Turning to a review of our individual businesses, let’s start with ag and turf on slide 5. Sales were up 16% in the quarter. Operating profit was $931 million. There is one item that affected operating profit I’d like to touch on. As mentioned in the press release issued this morning and noted on this slide, the division recorded a small write-down, approximately $33 million pre-tax, relating to our water business. This write-down reflects the near-term actions we have taken to integrate water into the A&T division’s business and distribution channel. John Deere Water continues to be a long-term strategic opportunity for the company.

Before we review the industry sales outlook, let’s look at some of the fundamentals affecting the ag business. Slide 6 outlines U.S. commodity price estimates that underlie our financial forecast. Corn, soybean and wheat prices are reflective of the weather-driven events that affected the growing season and are supportive of equipment sales. Prices for cotton continue to fall, as stock levels globally are about 65% higher than two years ago.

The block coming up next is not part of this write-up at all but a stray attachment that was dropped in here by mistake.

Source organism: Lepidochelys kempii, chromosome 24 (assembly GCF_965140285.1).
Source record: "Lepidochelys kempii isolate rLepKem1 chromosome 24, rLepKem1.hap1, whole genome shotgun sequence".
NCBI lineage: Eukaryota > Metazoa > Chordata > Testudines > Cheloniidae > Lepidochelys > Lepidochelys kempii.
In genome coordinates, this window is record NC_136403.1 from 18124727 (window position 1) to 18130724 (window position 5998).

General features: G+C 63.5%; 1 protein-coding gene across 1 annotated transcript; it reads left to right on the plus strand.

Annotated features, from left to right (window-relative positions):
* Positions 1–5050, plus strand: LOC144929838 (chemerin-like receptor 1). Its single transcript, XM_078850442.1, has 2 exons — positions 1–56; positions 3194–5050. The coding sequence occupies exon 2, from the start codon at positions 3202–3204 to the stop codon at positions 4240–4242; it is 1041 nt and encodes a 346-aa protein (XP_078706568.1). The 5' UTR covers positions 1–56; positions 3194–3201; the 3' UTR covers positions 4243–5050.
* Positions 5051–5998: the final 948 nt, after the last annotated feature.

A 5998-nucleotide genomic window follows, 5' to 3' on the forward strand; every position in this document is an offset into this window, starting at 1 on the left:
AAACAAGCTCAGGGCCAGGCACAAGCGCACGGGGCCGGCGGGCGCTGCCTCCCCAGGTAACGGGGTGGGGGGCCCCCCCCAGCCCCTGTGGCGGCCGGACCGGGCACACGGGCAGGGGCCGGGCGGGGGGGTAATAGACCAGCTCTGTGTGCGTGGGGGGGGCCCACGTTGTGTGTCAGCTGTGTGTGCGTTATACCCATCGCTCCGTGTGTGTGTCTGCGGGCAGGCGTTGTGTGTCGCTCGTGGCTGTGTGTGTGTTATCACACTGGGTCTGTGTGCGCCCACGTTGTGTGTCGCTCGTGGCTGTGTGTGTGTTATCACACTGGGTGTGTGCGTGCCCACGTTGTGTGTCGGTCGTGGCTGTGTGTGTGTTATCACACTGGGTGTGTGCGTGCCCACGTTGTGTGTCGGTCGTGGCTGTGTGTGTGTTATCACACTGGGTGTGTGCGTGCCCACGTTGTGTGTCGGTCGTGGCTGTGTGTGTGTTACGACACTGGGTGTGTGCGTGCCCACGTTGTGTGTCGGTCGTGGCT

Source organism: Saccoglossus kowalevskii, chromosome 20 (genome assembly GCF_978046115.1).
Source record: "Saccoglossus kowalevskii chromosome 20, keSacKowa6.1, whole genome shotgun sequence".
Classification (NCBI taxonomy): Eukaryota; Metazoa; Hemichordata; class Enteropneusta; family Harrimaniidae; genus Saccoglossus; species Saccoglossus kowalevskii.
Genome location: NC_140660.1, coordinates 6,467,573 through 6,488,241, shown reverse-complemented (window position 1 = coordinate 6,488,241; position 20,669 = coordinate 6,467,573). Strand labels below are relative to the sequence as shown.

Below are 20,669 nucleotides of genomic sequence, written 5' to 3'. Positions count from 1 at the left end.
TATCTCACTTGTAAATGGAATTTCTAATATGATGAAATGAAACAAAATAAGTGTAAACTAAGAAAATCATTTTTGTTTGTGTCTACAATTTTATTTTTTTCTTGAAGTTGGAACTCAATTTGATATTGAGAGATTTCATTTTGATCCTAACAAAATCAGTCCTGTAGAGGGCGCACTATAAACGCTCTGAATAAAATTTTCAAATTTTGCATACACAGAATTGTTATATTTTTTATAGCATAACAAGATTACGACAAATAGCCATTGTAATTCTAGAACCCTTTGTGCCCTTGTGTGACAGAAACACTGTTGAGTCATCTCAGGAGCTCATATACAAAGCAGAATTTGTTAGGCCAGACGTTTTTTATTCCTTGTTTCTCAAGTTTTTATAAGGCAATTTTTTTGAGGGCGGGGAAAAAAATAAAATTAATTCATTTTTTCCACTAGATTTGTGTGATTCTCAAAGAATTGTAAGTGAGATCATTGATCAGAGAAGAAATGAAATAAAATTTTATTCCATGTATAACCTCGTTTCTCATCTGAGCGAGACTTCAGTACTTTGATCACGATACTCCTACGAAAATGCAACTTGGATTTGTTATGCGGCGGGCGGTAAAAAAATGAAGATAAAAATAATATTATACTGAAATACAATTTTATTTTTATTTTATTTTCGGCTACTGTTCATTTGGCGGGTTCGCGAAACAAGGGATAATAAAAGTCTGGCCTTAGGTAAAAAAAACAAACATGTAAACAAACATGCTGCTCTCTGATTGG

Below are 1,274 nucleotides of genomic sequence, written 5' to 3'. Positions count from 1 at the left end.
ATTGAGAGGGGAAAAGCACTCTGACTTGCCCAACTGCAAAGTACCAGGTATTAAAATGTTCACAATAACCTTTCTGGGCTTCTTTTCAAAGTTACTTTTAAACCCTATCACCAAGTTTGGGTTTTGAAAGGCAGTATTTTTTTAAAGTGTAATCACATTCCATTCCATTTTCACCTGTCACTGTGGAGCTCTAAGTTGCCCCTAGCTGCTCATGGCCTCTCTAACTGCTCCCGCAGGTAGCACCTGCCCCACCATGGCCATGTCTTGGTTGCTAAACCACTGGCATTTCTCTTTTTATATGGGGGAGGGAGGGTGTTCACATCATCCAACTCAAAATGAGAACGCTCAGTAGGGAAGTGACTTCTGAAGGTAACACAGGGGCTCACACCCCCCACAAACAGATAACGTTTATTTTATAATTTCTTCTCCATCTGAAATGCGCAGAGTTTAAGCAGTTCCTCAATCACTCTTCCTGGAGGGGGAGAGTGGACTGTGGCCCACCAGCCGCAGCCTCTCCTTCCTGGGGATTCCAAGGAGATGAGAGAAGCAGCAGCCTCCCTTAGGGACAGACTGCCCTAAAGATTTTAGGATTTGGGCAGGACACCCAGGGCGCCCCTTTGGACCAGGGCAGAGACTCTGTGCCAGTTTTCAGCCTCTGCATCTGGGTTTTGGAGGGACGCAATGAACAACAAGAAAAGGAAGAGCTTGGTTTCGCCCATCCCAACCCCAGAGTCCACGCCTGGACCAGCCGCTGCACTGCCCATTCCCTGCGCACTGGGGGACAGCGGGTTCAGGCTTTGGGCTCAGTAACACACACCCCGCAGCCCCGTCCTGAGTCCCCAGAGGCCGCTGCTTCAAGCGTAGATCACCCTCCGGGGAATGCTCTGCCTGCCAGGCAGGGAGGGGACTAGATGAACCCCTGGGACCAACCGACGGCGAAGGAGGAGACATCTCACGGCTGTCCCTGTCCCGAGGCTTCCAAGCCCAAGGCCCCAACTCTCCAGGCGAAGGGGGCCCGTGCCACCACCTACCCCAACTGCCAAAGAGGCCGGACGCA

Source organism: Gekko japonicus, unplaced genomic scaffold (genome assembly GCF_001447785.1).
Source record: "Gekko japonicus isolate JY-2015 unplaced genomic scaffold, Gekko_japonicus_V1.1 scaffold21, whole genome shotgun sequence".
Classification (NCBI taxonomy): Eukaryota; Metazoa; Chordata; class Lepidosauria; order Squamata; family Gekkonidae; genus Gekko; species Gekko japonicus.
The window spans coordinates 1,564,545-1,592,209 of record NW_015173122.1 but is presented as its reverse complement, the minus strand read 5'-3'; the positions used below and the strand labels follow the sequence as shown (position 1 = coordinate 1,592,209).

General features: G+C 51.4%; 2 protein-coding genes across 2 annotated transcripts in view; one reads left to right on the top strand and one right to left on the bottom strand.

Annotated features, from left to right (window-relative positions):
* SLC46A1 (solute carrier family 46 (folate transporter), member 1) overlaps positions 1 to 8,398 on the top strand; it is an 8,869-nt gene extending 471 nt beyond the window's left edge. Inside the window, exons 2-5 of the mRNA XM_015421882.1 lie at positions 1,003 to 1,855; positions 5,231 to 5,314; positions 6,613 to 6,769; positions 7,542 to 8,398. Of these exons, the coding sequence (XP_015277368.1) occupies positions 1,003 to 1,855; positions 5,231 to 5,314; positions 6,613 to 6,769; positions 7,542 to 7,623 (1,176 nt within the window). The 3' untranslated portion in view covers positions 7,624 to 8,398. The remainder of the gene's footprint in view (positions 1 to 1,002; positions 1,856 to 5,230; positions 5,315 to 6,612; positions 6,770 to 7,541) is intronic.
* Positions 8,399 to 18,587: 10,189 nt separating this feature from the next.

Slide 7 highlights cash receipts. Driven by strong crop prices, 2012 forecasted cash receipts of $388 billion is a record level. In 2013, strong crop prices are expected to continue and livestock receipts are forecasted to increase, spurring 2013 cash receipts even higher. As a reminder, in our modeling, current and prior-year cash receipts are the primary driver of equipment purchases in the U.S. market. With cash receipts at record levels, this bodes well for future farm prospects.